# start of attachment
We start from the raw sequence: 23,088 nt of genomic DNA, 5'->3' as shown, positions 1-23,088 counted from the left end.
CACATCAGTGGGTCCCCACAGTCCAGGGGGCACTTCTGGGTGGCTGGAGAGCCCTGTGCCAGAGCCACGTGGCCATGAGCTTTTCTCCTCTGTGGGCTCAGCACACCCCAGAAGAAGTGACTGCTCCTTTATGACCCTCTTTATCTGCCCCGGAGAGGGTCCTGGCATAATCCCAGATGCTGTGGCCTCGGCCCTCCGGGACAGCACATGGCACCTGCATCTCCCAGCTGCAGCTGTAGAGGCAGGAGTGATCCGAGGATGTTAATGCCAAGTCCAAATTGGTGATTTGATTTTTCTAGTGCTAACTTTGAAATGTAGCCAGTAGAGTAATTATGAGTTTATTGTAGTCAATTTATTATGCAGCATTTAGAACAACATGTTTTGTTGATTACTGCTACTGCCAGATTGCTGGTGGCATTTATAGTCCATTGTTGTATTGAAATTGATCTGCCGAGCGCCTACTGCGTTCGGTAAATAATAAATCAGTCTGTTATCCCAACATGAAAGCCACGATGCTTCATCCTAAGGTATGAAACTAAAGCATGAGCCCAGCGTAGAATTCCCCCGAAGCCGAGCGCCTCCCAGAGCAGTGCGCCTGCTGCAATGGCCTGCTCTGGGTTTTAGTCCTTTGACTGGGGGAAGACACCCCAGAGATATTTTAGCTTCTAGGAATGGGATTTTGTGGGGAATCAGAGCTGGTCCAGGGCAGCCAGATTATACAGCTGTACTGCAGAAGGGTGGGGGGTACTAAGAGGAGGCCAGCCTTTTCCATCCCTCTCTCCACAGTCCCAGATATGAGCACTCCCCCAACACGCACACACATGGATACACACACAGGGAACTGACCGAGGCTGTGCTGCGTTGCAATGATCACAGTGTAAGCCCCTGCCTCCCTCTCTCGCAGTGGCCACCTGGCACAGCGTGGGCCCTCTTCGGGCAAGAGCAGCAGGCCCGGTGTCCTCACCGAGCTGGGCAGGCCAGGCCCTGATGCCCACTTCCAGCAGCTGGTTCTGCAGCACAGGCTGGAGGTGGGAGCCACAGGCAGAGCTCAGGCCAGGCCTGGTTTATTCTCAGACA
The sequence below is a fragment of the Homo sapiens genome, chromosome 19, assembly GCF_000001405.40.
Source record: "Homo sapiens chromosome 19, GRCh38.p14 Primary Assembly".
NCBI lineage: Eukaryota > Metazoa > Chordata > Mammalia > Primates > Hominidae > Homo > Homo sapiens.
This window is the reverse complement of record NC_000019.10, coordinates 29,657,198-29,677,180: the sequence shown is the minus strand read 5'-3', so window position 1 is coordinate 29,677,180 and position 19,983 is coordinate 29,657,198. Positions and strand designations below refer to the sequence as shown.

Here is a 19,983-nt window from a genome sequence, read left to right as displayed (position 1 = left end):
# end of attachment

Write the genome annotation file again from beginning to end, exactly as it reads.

We start from the raw sequence: 23,088 nt of genomic DNA, 5'->3' as shown, positions 1-23,088 counted from the left end.
CACATCAGTGGGTCCCCACAGTCCAGGGGGCACTTCTGGGTGGCTGGAGAGCCCTGTGCCAGAGCCACGTGGCCATGAGCTTTTCTCCTCTGTGGGCTCAGCACACCCCAGAAGAAGTGACTGCTCCTTTATGACCCTCTTTATCTGCCCCGGAGAGGGTCCTGGCATAATCCCAGATGCTGTGGCCTCGGCCCTCCGGGACAGCACATGGCACCTGCATCTCCCAGCTGCAGCTGTAGAGGCAGGAGTGATCCGAGGATGTTAATGCCAAGTCCAAATTGGTGATTTGATTTTTCTAGTGCTAACTTTGAAATGTAGCCAGTAGAGTAATTATGAGTTTATTGTAGTCAATTTATTATGCAGCATTTAGAACAACATGTTTTGTTGATTACTGCTACTGCCAGATTGCTGGTGGCATTTATAGTCCATTGTTGTATTGAAATTGATCTGCCGAGCGCCTACTGCGTTCGGTAAATAATAAATCAGTCTGTTATCCCAACATGAAAGCCACGATGCTTCATCCTAAGGTATGAAACTAAAGCATGAGCCCAGCGTAGAATTCCCCCGAAGCCGAGCGCCTCCCAGAGCAGTGCGCCTGCTGCAATGGCCTGCTCTGGGTTTTAGTCCTTTGACTGGGGGAAGACACCCCAGAGATATTTTAGCTTCTAGGAATGGGATTTTGTGGGGAATCAGAGCTGGTCCAGGGCAGCCAGATTATACAGCTGTACTGCAGAAGGGTGGGGGGTACTAAGAGGAGGCCAGCCTTTTCCATCCCTCTCTCCACAGTCCCAGATATGAGCACTCCCCCAACACGCACACACATGGATACACACACAGGGAACTGACCGAGGCTGTGCTGCGTTGCAATGATCACAGTGTAAGCCCCTGCCTCCCTCTCTCGCAGTGGCCACCTGGCACAGCGTGGGCCCTCTTCGGGCAAGAGCAGCAGGCCCGGTGTCCTCACCGAGCTGGGCAGGCCAGGCCCTGATGCCCACTTCCAGCAGCTGGTTCTGCAGCACAGGCTGGAGGTGGGAGCCACAGGCAGAGCTCAGGCCAGGCCTGGTTTATTCTCAGACA
The sequence below is a fragment of the Homo sapiens genome, chromosome 19, assembly GCF_000001405.40.
Source record: "Homo sapiens chromosome 19, GRCh38.p14 Primary Assembly".
NCBI lineage: Eukaryota > Metazoa > Chordata > Mammalia > Primates > Hominidae > Homo > Homo sapiens.
This window is the reverse complement of record NC_000019.10, coordinates 29,657,198-29,677,180: the sequence shown is the minus strand read 5'-3', so window position 1 is coordinate 29,677,180 and position 19,983 is coordinate 29,657,198. Positions and strand designations below refer to the sequence as shown.

Here is a 19,983-nt window from a genome sequence, read left to right as displayed (position 1 = left end):